This grant will enable Weichert, Morris, and their colleagues to improve the delivery of immunomodulatory radiation to all tumors in a less invasive manner. MTRT is unique due to its ability to deliver radiation to all tumor sites, even those that are hidden or undetected. Administered intravenously, it allows selective delivery of radiation to tumor cells and subsequently enhances immunologic detection and destruction of the cancer cells with the potential of developing memory for that cancer type. The grant will also help to decipher the biologic mechanisms of this new approach.
Dr. Vivek Prabhakaran, Associate Professor of Neuroradiology, and his interdisciplinary team of researchers were recently awarded a prestigious five-year NIH-NINDS R01 grant. This grant is worth ~$2.25 million, and is focused on Brain Computer Interface (BCI) technology research and its effects on the rehabilitation time of stroke patients. This team includes Professor Justin Williams, the Chair of Biomedical Engineering, Professor Dorothy Edwards of Kinesiology, Associate Professor Justin Sattin of Neurology, Assistant Professor Kristen Caldera of Rehabilitation Medicine, and Dr. Veena Nair, Associate Research Scientist in Radiology.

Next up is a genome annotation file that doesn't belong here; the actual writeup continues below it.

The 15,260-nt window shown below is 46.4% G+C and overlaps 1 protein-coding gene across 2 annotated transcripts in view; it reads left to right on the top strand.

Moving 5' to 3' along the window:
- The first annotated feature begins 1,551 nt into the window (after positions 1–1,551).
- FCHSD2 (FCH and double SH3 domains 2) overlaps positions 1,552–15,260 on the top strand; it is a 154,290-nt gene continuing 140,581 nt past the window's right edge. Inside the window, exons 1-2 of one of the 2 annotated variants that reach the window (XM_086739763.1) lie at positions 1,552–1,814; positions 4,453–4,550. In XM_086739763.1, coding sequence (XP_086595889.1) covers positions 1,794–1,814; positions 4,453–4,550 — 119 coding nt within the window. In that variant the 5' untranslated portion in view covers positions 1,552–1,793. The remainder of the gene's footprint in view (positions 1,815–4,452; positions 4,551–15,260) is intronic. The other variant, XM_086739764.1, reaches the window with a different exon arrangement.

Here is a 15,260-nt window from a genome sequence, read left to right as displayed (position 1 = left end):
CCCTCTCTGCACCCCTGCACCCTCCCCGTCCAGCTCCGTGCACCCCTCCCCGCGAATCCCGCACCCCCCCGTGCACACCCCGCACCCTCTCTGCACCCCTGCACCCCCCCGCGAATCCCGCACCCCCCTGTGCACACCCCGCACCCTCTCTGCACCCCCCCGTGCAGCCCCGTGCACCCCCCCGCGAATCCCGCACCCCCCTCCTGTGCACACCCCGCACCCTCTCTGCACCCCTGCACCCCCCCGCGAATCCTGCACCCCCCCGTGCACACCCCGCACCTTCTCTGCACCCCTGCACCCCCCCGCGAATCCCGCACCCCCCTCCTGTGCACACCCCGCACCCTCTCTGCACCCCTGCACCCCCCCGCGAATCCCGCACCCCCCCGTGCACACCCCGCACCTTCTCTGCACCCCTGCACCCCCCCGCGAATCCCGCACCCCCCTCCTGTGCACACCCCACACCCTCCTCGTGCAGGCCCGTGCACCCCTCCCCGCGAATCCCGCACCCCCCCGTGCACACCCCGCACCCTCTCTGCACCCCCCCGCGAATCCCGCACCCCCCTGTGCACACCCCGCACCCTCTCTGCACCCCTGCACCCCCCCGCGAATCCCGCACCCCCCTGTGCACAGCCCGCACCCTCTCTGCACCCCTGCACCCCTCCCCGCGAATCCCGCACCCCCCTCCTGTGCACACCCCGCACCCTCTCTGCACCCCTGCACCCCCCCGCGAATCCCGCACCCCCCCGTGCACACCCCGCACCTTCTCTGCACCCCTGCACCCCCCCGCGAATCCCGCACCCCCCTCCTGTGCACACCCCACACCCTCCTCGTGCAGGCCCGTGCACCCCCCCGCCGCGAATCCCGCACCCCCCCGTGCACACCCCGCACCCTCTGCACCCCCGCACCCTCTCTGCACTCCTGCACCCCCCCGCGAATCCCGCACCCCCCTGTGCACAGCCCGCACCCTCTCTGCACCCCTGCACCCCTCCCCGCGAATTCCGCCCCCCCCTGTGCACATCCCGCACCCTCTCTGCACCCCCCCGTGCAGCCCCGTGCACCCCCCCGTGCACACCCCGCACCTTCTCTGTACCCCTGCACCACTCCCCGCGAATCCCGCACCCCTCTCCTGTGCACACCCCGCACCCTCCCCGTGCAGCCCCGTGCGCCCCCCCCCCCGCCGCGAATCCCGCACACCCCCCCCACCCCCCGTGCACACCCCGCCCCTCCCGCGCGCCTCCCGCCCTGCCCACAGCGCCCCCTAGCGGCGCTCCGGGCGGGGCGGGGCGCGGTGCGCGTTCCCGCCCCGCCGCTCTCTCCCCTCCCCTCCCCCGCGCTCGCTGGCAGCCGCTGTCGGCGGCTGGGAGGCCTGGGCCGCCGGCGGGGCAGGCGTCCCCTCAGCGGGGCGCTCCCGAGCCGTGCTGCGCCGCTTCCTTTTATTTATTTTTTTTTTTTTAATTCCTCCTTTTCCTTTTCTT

Strokes are the fourth leading cause of death in the United States, with ~800,000 people suffering each year from a new or recurrent stroke, and around four million Americans currently living with the after effects of a stroke. Dr. Prabhakaran and his team plan to collect neuroimaging (fMRI, DTI) and behavioral measures of around 190 stroke patients to assess the efficiency of novel BCI technology used to rehabilitate these stroke patients, in order to discover more effective stroke treatments.